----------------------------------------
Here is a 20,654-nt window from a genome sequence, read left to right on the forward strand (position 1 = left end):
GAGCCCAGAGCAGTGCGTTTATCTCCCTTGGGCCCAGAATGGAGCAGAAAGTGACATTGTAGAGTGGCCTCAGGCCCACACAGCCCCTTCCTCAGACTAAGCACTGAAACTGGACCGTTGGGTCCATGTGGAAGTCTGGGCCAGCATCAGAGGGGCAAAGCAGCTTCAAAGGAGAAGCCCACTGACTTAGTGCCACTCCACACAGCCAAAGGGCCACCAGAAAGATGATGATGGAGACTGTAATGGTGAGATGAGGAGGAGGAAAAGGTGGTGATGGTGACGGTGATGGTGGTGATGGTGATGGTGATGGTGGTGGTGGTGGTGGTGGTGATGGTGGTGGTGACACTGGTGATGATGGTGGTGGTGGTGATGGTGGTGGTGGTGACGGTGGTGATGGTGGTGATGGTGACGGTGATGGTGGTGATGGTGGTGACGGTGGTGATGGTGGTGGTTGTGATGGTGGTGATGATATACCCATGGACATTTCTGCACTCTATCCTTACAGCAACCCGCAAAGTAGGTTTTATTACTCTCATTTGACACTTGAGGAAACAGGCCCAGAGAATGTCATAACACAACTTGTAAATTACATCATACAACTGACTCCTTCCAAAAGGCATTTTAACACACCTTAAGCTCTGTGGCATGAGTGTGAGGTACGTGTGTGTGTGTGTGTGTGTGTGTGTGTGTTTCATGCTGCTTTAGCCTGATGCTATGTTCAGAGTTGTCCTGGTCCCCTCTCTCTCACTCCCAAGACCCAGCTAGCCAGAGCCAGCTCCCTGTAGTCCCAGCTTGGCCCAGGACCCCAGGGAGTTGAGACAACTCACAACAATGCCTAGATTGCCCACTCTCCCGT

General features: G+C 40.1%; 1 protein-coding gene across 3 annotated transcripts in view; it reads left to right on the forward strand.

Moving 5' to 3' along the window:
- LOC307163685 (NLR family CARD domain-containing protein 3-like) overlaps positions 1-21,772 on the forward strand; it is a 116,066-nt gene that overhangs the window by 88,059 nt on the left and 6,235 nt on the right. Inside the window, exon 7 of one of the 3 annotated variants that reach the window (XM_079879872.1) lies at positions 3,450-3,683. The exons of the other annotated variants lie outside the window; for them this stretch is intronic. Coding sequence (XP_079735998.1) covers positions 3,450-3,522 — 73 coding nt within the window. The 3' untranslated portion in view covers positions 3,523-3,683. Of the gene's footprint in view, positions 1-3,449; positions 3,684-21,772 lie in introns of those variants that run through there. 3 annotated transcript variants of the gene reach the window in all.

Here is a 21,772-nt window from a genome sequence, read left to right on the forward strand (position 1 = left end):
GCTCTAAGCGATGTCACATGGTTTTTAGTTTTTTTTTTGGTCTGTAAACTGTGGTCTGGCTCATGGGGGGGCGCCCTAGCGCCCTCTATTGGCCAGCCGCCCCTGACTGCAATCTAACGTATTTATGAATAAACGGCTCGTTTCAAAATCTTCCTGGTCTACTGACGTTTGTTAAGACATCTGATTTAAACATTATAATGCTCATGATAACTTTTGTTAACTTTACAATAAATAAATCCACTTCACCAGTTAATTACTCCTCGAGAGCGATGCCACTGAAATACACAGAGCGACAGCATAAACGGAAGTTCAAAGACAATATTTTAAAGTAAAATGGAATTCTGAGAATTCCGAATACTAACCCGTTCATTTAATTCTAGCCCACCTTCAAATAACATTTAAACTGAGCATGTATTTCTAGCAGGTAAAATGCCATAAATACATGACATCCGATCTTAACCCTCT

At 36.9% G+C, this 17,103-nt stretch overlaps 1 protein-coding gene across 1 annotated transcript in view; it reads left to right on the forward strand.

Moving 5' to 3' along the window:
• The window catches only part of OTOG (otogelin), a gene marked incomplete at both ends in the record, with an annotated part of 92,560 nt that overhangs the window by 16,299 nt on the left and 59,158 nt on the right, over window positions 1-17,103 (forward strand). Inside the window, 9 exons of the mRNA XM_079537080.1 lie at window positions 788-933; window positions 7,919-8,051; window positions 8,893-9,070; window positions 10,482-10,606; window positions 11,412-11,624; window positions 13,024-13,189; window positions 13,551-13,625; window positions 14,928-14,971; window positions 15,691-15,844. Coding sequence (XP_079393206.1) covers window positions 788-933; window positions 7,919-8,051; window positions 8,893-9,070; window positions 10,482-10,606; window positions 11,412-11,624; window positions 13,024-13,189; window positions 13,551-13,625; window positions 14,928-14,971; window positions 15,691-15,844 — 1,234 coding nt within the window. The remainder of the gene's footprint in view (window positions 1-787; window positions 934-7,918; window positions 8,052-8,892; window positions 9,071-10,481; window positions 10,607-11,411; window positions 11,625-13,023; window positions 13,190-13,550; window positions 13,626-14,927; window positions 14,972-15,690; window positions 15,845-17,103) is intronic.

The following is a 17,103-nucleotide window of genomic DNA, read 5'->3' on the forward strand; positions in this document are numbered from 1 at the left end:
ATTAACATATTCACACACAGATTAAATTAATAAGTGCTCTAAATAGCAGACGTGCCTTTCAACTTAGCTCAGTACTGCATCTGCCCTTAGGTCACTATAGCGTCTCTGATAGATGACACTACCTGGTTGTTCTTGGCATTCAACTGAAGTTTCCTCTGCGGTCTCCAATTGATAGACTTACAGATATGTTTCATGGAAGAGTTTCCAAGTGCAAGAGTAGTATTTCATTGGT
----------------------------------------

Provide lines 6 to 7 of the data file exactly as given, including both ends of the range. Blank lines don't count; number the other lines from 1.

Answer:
Here is a 21,772-nt window from a genome sequence, read left to right on the forward strand (position 1 = left end):
GCTCTAAGCGATGTCACATGGTTTTTAGTTTTTTTTTTGGTCTGTAAACTGTGGTCTGGCTCATGGGGGGGCGCCCTAGCGCCCTCTATTGGCCAGCCGCCCCTGACTGCAATCTAACGTATTTATGAATAAACGGCTCGTTTCAAAATCTTCCTGGTCTACTGACGTTTGTTAAGACATCTGATTTAAACATTATAATGCTCATGATAACTTTTGTTAACTTTACAATAAATAAATCCACTTCACCAGTTAATTACTCCTCGAGAGCGATGCCACTGAAATACACAGAGCGACAGCATAAACGGAAGTTCAAAGACAATATTTTAAAGTAAAATGGAATTCTGAGAATTCCGAATACTAACCCGTTCATTTAATTCTAGCCCACCTTCAAATAACATTTAAACTGAGCATGTATTTCTAGCAGGTAAAATGCCATAAATACATGACATCCGATCTTAACCCTCT